Toronto YYZ is big enough to create traffic for itself as a hub, and for new airlines to want to serve it-enough said. Toronto Island Airport YTZ, even without RJ's, has some potential for growth with turboprops if Air Montreal, for instance, was to fly there.
YHM Hamilton is another market that was not served. Even if YHM doesn't get traffic from closer to Toronto, there is enough of a market locally to stimulate growth for quite a while. I feel that although YHM is unlikely to become a business traveller's airport, it also has good potential for charter flights to come to it now that WJ is out and raising its profile, so that YHM is actually an alternative Hamiltonians will consider using.
Windsor currently is mostly turboprop traffic to YYZ, but based on the area population there should be more than enough local demand for east-west flights. This is a very good market for an airline to begin serving, in my view, as is London, Ontario which is in a similar position.
YHU St. Hubert is currently used as a general aviation airport for Montreal, but can accomodate larger jets. It's lack of congestion, good proximity to target markets, and lower costs compared to Dorval all make it fairly attractive, again just in my view, for an airline wishing to begin service. It's chief disadvantage is the lack of a proper terminal, but that didn't stop WJ from building one at YXX, so why not at YHU as well?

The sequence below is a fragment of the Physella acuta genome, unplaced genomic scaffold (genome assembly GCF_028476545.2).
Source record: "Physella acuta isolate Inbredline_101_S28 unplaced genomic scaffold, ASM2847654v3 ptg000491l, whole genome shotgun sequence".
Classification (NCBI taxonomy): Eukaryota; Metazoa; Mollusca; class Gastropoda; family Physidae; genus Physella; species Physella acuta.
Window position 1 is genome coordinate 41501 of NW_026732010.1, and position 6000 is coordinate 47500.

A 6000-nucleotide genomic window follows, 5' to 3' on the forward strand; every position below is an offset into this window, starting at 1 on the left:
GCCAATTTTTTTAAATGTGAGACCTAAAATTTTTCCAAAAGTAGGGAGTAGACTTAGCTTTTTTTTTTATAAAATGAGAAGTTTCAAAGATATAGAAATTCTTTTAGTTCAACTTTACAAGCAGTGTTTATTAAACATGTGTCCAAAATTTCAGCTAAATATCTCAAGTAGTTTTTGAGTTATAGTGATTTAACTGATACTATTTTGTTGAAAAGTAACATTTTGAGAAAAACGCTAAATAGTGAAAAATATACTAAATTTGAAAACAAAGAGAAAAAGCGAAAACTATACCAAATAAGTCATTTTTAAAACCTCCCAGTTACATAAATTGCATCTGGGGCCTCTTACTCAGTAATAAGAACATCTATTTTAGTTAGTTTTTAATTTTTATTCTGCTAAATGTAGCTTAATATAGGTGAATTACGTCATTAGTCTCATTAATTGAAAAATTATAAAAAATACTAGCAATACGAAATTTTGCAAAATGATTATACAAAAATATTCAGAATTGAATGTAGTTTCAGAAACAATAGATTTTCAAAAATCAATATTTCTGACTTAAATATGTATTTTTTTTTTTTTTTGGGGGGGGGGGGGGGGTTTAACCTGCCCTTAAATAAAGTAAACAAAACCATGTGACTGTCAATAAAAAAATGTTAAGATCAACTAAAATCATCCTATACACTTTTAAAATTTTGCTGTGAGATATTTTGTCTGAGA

YUL Montreal Dorval has lagged years behind in growth, and has some catching up to do. With the reconsolidation of flights to YUL from Mirabel, it is looking up for YUL's potential as a hub, but there's a big if, which is if YUL manages to get the needed terminal renovation and expansion. Indications are, however, currently that YUL will indeed be able to grow as a secondary hub within the AC/CP network and should also now be in the process of becoming a more attractive airport to US carriers as well, as YUL's North American route network in particular has been in pretty poor condition.
YHZ Halifax could possibly suffer a little from the changes brought about by the AC/CP joining forces as YHZ could loose a little bit of connecting traffic, but local traffic growth MAY have the potential to give YHZ a decent growth rate. In developing it as a hub, however, I believe there are two factors that may make or break YHZ. One is that it needs a flight to FRA to provide Star Alliance connections with AC. Secondly, YHZ needs US customs pre-clearance facilities, as it is the only one of Canada's 8 class I airports without them. With pre-clearance the increasing of RJ use may continue the development of trans-border routes hubbed through YHZ. Without pre-clearance it may make more sense to just add US flights to other maritime airports, as they would essentially be on equal footing with YHZ with regard to customs facilities.
YYT St. John's is far out on the east coast, and as such cannot offer the same transcon routes as more central airports, so I doubt YYT will be getting non-stops to anywhere west of YYZ in the near future. The addition of a YUL non-stop, however, is a good thing, and certainly growth is possible based on the economic upswing in the area. What YYT really needs is WJ service to link it to all of the Newfoundlanders who have moved west in the past tough economic times, as low cost service would stimulate travel to and from Newfoundland quite well. The other thing YYT needs is for a US airline or for AC/CP to take advantage of the RJ's capabilities, and fly from YYT to the US non-stop. A simple BOS flight would make YYT better, but given that St. John's isn't a huge city it may take quite a bit of time to develop the service.